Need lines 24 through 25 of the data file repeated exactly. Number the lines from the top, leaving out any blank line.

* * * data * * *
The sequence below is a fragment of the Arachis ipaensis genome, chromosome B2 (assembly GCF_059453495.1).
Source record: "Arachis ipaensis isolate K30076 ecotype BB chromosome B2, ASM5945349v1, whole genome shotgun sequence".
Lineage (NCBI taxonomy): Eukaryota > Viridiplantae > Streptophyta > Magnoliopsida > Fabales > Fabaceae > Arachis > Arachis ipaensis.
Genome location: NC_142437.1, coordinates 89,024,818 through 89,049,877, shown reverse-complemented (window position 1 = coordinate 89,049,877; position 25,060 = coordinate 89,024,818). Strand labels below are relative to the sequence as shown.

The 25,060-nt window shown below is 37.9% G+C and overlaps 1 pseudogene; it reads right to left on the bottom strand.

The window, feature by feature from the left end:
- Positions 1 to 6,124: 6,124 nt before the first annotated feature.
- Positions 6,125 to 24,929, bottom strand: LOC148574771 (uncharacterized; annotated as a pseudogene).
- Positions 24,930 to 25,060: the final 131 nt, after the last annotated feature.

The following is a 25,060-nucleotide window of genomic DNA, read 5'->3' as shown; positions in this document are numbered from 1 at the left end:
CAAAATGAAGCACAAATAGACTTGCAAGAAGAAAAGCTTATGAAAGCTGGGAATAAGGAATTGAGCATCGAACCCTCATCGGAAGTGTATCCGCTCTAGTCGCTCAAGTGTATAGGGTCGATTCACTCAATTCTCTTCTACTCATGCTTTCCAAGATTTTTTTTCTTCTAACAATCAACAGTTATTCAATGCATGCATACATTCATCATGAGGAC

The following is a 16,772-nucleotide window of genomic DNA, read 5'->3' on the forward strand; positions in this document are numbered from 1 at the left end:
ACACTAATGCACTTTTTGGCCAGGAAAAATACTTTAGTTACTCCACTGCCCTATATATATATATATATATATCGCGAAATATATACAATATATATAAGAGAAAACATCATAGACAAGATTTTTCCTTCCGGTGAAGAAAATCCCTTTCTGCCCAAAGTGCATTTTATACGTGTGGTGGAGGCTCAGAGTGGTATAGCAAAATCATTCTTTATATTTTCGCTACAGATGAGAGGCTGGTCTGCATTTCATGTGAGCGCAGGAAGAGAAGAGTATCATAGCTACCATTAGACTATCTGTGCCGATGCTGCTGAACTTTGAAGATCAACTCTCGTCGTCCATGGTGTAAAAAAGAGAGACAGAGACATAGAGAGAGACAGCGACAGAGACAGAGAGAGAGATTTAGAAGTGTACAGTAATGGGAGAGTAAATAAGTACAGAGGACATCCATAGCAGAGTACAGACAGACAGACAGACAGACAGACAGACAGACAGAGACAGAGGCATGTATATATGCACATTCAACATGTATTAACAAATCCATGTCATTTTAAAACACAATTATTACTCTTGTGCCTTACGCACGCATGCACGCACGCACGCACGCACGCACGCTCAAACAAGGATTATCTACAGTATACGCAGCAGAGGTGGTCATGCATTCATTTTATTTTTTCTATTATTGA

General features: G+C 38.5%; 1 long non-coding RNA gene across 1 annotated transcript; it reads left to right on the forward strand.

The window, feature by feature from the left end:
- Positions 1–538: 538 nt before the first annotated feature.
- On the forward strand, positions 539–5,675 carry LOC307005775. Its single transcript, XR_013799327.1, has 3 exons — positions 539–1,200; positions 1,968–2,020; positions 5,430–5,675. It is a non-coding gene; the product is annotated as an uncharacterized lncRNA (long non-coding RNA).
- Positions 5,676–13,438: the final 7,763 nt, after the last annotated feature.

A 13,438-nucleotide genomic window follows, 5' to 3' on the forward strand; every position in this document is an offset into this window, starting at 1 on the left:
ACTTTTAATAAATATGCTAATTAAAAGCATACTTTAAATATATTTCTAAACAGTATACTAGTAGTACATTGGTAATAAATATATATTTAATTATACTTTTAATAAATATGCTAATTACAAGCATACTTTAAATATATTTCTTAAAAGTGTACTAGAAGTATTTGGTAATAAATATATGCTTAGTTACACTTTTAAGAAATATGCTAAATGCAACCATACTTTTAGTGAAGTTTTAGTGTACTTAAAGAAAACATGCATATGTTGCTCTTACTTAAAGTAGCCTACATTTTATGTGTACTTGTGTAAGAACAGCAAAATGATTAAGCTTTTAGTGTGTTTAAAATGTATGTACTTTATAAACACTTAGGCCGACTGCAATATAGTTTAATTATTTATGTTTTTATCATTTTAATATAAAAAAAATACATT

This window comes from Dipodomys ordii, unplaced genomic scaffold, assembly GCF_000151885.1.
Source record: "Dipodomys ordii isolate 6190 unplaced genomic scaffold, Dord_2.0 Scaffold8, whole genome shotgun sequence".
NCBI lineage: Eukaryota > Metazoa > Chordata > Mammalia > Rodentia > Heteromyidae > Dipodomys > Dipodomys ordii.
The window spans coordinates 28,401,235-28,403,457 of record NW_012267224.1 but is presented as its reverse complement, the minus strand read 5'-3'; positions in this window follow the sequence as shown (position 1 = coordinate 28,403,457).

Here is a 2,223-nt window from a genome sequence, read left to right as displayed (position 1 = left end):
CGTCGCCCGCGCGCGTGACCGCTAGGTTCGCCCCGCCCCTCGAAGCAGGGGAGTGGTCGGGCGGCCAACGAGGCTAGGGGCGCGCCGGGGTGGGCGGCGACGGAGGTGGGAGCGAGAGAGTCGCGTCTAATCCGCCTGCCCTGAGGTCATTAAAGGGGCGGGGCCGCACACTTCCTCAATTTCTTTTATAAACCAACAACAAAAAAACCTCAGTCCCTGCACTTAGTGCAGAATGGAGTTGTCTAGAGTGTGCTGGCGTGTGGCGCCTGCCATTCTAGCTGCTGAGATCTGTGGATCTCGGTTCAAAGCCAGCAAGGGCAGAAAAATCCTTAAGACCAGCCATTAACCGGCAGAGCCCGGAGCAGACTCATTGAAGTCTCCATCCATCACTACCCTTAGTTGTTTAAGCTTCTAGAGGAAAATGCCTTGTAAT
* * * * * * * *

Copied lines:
The window spans coordinates 28,401,235-28,403,457 of record NW_012267224.1 but is presented as its reverse complement, the minus strand read 5'-3'; positions in this window follow the sequence as shown (position 1 = coordinate 28,403,457).

Here is a 2,223-nt window from a genome sequence, read left to right as displayed (position 1 = left end):